The MANIAC computer was a step in a series of progressively faster and more reliable computers. Its construction started in 1946, was operational in 1952 (just in time for the 1953 Metropolis paper), and shut down in 1958. It was used to work on a range of problems such as PDEs, integral equations, and stochastic processes. It was succeeded by the MANIAC II (built in 1957) and the MANIAC III (1964) which were faster and easier to use. To give some context, Fortran came out in 1957, Lisp in 1958, and Cobol in 1959. So code written for the MANIAC was not at all portable; you had to learn how to program for this specific machine.


We start by looking at the introduction (often a nice place to start) of the documentation (page 6 in the pdf). We find that numbers are represented as binary digits (which was to be expected). Note that they use the word bigit to mean a binary digit; it’s perhaps a shame that this term didn’t stick. I’ll use it throughout the rest of the post as I like it.

The storage capacity of the MANIAC is:

  • 1 sign bigit
  • 39 numerical bigits

We then put a decimal point before the first numerical bigit. The number 0.2 (in decimal) would then be represented on the MANIAC as 0.11 (binary). Note that this means that numbers can only be between \(-1\) and \(1\). So if your program will generate numbers outside this range you must either scale the numbers before doing the calculations or adjust the magnitudes of numbers on the fly.

Negative numbers

We now consider negative numbers on the MANIAC (page 7 of the pdf). The natural thing to do to generate a negative number would be to have the sign bigit be 0 for a positive number and 1 for a negative number (or vice versa). But the MANIAC represents the negative of the number \(x\) as the complement of \(x\) with respect to \(2\), namely:

\[c = 2 - |x|\]

As \(0 < x < 1\) we have \(1 < c < 2\). This means that the sign bigit will always be 1 for negative numbers, and that all the numerical bigits of \(c\) will be the bigits of \(x\) flipped.

To illustrate this, suppose that \(x = -.101110101...011\) (in binary). This means that it’s representation on the MANIAC will be c = 1.010001010...101. Note that the sign bigit is 1, and that all the digits are flipped with the exception of the last one (which is always 1). You can check that this is the case by calculating the difference \(2-x\) in binary, namely 10.000...000 - 0.101110101...011.

This way of representing negative numbers may feel convoluted, but taking the complement of a number is easy to do on the MANIAC; you simply flip the numerical bigits and change the sign bigit.


The benefits of writing negative numbers in this weird way become even more apparent when we consider subtraction. To subtract \(b\) from \(a\) you simply add \(a\) to the complement of \(b\). This means that \(a-b\) becomes \(a + (2-b)\) (assuming that \(a,b>0\)).

Let’s check that this works for \(a,b>0\). We have to consider two cases: \(a>b\) and \(a<b\).

first case: \(a>b\)

The first case to consider is when \(a>b\). As both numbers are between \(0\) and \(1\) we have:

\[\begin{align} 0 &< a - b < 1 \\ 2 &< 2 + (a - b) < 3 \end{align}\]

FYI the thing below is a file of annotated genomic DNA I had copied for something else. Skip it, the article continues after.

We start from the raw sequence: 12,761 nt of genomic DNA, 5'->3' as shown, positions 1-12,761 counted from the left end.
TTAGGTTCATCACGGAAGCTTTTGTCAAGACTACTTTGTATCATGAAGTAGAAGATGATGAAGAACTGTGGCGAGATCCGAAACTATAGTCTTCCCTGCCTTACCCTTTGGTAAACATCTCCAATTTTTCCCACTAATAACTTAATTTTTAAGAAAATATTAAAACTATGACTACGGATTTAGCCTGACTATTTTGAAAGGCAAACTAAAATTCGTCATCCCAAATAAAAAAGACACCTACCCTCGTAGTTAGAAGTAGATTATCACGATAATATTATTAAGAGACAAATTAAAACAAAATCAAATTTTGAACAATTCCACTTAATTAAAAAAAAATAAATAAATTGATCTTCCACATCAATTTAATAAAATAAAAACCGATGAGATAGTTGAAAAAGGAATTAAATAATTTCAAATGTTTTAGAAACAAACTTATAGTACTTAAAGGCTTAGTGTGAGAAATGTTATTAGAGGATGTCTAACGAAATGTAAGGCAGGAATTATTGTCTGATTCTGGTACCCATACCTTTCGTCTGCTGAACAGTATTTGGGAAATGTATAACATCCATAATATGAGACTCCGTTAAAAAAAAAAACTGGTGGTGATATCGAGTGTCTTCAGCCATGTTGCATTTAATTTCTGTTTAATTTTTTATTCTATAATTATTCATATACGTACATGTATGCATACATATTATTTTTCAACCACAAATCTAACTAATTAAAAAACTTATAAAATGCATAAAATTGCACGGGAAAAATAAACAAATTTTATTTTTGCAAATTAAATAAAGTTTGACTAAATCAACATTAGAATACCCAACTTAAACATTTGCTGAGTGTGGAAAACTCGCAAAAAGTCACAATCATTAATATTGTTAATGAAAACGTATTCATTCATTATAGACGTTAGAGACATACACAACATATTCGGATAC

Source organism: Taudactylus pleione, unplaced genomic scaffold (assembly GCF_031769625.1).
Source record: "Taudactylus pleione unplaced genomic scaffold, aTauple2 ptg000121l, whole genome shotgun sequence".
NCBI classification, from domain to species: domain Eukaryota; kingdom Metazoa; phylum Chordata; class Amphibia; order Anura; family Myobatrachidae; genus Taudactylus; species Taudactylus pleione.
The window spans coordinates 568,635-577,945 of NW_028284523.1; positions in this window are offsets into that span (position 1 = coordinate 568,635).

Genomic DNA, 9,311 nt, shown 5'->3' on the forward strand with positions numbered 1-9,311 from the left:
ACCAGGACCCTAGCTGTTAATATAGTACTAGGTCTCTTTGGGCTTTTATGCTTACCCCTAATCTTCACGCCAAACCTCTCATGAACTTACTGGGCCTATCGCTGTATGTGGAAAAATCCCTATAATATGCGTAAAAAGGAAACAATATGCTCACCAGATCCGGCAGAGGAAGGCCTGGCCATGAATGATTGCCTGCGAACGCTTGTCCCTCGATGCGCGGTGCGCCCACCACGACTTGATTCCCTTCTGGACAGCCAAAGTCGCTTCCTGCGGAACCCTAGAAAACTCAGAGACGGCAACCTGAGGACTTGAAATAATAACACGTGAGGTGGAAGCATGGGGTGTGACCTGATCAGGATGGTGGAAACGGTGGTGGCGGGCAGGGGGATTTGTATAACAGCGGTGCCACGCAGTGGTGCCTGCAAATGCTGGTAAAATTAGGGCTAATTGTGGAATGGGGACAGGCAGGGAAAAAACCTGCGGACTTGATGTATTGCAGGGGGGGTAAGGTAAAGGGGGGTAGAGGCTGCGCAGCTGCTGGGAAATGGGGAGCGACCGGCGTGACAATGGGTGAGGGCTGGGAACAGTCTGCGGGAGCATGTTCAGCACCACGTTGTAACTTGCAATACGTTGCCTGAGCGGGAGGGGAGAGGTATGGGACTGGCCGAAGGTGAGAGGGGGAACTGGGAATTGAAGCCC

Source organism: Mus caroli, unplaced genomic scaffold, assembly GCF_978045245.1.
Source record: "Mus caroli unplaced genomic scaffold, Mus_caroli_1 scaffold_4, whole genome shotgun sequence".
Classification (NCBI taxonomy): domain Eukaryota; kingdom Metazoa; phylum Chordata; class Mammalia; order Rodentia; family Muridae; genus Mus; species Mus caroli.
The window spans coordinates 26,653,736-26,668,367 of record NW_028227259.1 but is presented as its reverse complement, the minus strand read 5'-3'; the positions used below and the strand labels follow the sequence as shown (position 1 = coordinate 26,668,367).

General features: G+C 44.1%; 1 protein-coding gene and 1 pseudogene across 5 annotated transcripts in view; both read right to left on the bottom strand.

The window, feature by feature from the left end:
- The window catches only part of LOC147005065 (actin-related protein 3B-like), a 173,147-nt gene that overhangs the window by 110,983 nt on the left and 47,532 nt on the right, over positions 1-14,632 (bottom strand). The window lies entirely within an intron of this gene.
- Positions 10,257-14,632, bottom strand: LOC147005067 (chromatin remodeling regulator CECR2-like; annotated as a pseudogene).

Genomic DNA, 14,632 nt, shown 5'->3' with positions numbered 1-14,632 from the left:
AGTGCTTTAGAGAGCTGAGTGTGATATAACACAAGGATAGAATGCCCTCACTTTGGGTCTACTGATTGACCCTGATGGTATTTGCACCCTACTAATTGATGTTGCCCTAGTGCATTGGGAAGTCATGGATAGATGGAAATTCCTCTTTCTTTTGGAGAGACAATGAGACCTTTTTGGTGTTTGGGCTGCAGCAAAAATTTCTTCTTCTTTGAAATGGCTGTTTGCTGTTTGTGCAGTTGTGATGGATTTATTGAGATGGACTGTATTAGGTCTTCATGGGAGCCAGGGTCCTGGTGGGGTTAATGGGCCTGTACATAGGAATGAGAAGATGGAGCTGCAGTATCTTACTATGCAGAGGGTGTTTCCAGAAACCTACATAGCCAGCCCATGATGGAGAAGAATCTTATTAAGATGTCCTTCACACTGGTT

We represent the number \(2 + (a-b)\) in binary as 10.<numerical bigits>... However the leftmost bigit is outside the capacity of the computer so is dropped (which subtracts \(2\) from the result), and you end up with the correct number: \(a-b\).

second case: \(a<b\)

In this case we have:

\[\begin{align} -1 &< a - b < 0 \\ 1 &< 2 + (a - b) < 2 \\ 1 &< 2 - (b - a) < 2 \end{align}\]

The term \(2- (b-a)\) is simply the complement of \(b-a\), namely “negative” \(b-a\). This is also exactly the result we wanted!

The other cases - as recommended in the documentation (see figure 2 below) - are left as exercises to the reader.

Figure 2: the documentation's recommendation

So subtraction reduces to flipping some bigits and doing addition.

Modular arithmetic

Finally, this way of doing subtraction doesn’t feel so weird anymore if we think about modular arithmetic. For example if we are working modulo \(10\) and want to subtract \(3\) from a number, we can simply add the complement of \(3\) which is \(10-3=7\). Namely:

\[\begin{align} - 3 &\equiv 7 \hspace{2mm} (10) \\ x - 3 &\equiv x + 7 \hspace{2mm} (10) \\ \end{align}\]

This is exactly how the MANIAC does subtraction, but modulo \(2\) rather than \(10\).

Writing programs

The programmer had to be very comfortable with this way of representing numbers and be able to write complicated numerical methods such as MCMC or PDE solvers. They would describe every step of the program on a “computing sheet” before representing them on a punch card which was finally fed into the MANIAC. Figure 3 shows a sample from the documentation which describes the instructions need to implement subtraction.

Figure 3: The computing sheet for subtraction

The documentation then goes on to describe more complicated operations, such as taking square roots, as well as the basics of MANIAC’s internal design.

In conclusion, coding was complicated and required working with engineers as the machines broke down regularly. The only built-in operators were (+), (-), (*), (%), and inequality/equalities. Figure 4 (below) is a sample from the documentation and shows how this computer was an improvement from previous versions: it was so simple that even a programmer could turn in on and off!

Figure 4: an intuitive UI (page 291)


The development of Monte Carlo methods took off in the 1940s, and this work was closely tied to the progress of computing. The usual applications at the time were in particle and nuclear physics, fluid dynamics, and statistical mechanics. In this post we went over the classic 1953 paper on the Metropolis sampler and went over some details of the MANIAC computer. We saw how the computers used in scientific research were powerful (for the era), but were complicated machines that required a lot of patience and detailed knowledge to use.

Thanks to Gael Martin and Christian Robert for useful feedback on this post